Pros And Cons Of Cork Flooring
One of the first and most enduring innovations in the world of modern floor coverings, cork flooring is composed from bark that is gathered from cork oak trees. This flooring is available as easy to install cork tiles, as well as longer sections that can be used to create beautiful cork floors. But, while cork is certainly one of the flooring industry’s most ingenious options, it is far from perfect. Before you start shopping, consider cork flooring pros and cons. The pros of cork flooring, the cork floor is known for its anti-bacterial properties and is preferred because it is known to resist mold, mildew and termites. In rooms, such as kitchen and basement where the chances of water seeping under the flooring and making it moist are high, using this may prove to be the right choice. Durability may induce you to choose this material to cover the floor of your house. It requires very low maintenance as compared to the other types of flooring such as hardwood flooring. If you accidentally drop the knife onto it, there is no cause to worry, as the scratch will mend on its own. In addition to many natural tones, it is also available in several artificial colors, so selecting one that suits your home decor perfectly, is easy.
The cons of cork flooring, cork is a very soft material. While this might be delightful on bare feet, it also makes these floors relatively easy to damage. If any sharp object is dropped it can cause a puncture. Chair and furniture legs can pierce, and scrape the material. Even high heels, if not properly padded, can cause punctures in the surface of a cork floor. Generally, cork flooring is 3/16th of an inch thick and it is not an easy job to sand it and apply the new coat. You have very restricted options if you consider the number of times you can refinish it, as it is made of material that is prone to crumbling.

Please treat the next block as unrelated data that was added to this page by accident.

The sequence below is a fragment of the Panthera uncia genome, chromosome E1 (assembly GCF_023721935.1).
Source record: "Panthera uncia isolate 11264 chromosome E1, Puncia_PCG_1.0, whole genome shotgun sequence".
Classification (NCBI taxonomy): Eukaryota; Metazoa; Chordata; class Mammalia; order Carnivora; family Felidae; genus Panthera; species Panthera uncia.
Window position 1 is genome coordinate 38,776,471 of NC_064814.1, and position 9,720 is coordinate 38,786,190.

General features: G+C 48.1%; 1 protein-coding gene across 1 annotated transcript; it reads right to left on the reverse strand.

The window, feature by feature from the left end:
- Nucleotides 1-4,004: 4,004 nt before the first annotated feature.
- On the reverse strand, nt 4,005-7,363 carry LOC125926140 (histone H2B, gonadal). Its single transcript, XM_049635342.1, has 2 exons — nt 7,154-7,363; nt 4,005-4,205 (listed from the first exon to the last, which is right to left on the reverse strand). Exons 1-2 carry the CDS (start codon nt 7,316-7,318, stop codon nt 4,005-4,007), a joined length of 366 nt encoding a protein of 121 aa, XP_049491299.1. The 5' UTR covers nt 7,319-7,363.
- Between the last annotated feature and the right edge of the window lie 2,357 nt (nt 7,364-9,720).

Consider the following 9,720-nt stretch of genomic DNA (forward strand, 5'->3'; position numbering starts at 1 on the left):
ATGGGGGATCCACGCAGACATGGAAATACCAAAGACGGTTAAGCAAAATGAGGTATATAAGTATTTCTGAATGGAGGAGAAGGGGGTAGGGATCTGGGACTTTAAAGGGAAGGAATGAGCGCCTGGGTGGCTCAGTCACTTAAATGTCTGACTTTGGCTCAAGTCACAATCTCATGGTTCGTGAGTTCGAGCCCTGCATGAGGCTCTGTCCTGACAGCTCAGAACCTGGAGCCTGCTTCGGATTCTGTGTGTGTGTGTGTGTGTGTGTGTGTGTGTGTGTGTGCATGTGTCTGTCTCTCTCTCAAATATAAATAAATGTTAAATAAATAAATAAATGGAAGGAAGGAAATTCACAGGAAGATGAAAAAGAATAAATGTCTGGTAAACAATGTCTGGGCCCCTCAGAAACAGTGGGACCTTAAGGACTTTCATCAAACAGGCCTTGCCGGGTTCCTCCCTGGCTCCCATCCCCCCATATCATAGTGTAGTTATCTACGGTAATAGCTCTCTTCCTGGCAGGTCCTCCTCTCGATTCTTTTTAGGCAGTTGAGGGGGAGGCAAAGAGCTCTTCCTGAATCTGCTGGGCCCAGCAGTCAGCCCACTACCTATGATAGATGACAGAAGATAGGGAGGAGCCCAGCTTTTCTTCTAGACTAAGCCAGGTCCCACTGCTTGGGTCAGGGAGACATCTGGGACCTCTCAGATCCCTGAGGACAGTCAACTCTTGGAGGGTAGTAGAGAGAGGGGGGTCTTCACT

Kitchen With Wooden Cabinets And Cork Flooring
Cork is very resilient when used as flooring. It withstands foot traffic very well. Its naturally spongy character provides a more cushioned walking surface than other hard-surface flooring options like hardwood, laminate or tile.
Modern House Hallway With Cork Flooring
Along with the natural unfinished sheets, cork flooring is also available with a few special treatments.
Cork Flooring In The House
An advantages of using cork flooring is that cork is a renewable resource. The bark that is harvested from the cork oak trees replenishes over time.
Bathroom With Wooden Vanity And Cork Flooring
For added durability, make sure that the flooring you are going to purchase is sealed with a high quality UV varnish.
Living Room With Black Ottoman And Cork Flooring
Homeowners should weigh the pros and cons of cork flooring before making a decision.
Kitchen With Grey Cabinets And Cork Flooring
Shock-absorbing cork flooring is a good choice for underfoot comfort in the kitchen.
House Basement With Cork Flooring
One of the biggest pros is how comfortable it is to walk on. Made from a naturally soft and airy material, these floors serve as shock absorbers and can reduce fatigue from standing for long periods of time.
Modern Kitchen With Cork Flooring
Besides its contemporary appearance and green sustainability, cork flooring has many positives and a few negatives for use in your home.Label: cork flooring images, cork flooring pictures, cork flooring ideas, .